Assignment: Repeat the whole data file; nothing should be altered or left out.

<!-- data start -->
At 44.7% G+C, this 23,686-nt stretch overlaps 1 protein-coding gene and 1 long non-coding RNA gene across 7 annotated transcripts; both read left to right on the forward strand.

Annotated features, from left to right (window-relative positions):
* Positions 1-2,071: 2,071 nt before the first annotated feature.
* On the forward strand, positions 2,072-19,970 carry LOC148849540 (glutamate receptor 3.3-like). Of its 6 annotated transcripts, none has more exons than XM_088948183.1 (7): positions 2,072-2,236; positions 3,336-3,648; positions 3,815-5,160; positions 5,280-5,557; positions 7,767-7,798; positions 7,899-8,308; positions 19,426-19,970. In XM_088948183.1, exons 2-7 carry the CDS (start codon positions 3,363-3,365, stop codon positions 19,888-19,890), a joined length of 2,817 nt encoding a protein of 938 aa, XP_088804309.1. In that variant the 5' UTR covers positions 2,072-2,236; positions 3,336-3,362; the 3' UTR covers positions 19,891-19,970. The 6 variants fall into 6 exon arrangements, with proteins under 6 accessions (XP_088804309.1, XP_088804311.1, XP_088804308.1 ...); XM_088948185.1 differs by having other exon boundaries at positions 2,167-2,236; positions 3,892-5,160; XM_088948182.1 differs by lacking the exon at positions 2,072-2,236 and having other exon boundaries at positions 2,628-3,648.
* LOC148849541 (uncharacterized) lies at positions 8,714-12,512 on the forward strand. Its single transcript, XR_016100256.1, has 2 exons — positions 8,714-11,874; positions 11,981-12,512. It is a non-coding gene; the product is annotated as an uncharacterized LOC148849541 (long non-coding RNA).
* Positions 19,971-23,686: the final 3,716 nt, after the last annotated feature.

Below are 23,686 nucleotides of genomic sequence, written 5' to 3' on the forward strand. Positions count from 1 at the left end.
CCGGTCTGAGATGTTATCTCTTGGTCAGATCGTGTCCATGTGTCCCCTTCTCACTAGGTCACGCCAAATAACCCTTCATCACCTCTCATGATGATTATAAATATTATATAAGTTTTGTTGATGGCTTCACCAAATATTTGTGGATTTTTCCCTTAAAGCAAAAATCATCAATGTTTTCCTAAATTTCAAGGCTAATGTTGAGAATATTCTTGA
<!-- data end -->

At 44.7% G+C, this 23,686-nt stretch overlaps 1 protein-coding gene and 1 long non-coding RNA gene across 7 annotated transcripts; both read left to right on the forward strand.

Annotated features, from left to right (window-relative positions):
* Positions 1-2,071: 2,071 nt before the first annotated feature.
* On the forward strand, positions 2,072-19,970 carry LOC148849540 (glutamate receptor 3.3-like). Of its 6 annotated transcripts, none has more exons than XM_088948183.1 (7): positions 2,072-2,236; positions 3,336-3,648; positions 3,815-5,160; positions 5,280-5,557; positions 7,767-7,798; positions 7,899-8,308; positions 19,426-19,970. In XM_088948183.1, exons 2-7 carry the CDS (start codon positions 3,363-3,365, stop codon positions 19,888-19,890), a joined length of 2,817 nt encoding a protein of 938 aa, XP_088804309.1. In that variant the 5' UTR covers positions 2,072-2,236; positions 3,336-3,362; the 3' UTR covers positions 19,891-19,970. The 6 variants fall into 6 exon arrangements, with proteins under 6 accessions (XP_088804309.1, XP_088804311.1, XP_088804308.1 ...); XM_088948185.1 differs by having other exon boundaries at positions 2,167-2,236; positions 3,892-5,160; XM_088948182.1 differs by lacking the exon at positions 2,072-2,236 and having other exon boundaries at positions 2,628-3,648.
* LOC148849541 (uncharacterized) lies at positions 8,714-12,512 on the forward strand. Its single transcript, XR_016100256.1, has 2 exons — positions 8,714-11,874; positions 11,981-12,512. It is a non-coding gene; the product is annotated as an uncharacterized LOC148849541 (long non-coding RNA).
* Positions 19,971-23,686: the final 3,716 nt, after the last annotated feature.

Below are 23,686 nucleotides of genomic sequence, written 5' to 3' on the forward strand. Positions count from 1 at the left end.
CCGGTCTGAGATGTTATCTCTTGGTCAGATCGTGTCCATGTGTCCCCTTCTCACTAGGTCACGCCAAATAACCCTTCATCACCTCTCATGATGATTATAAATATTATATAAGTTTTGTTGATGGCTTCACCAAATATTTGTGGATTTTTCCCTTAAAGCAAAAATCATCAATGTTTTCCTAAATTTCAAGGCTAATGTTGAGAATATTCTTGA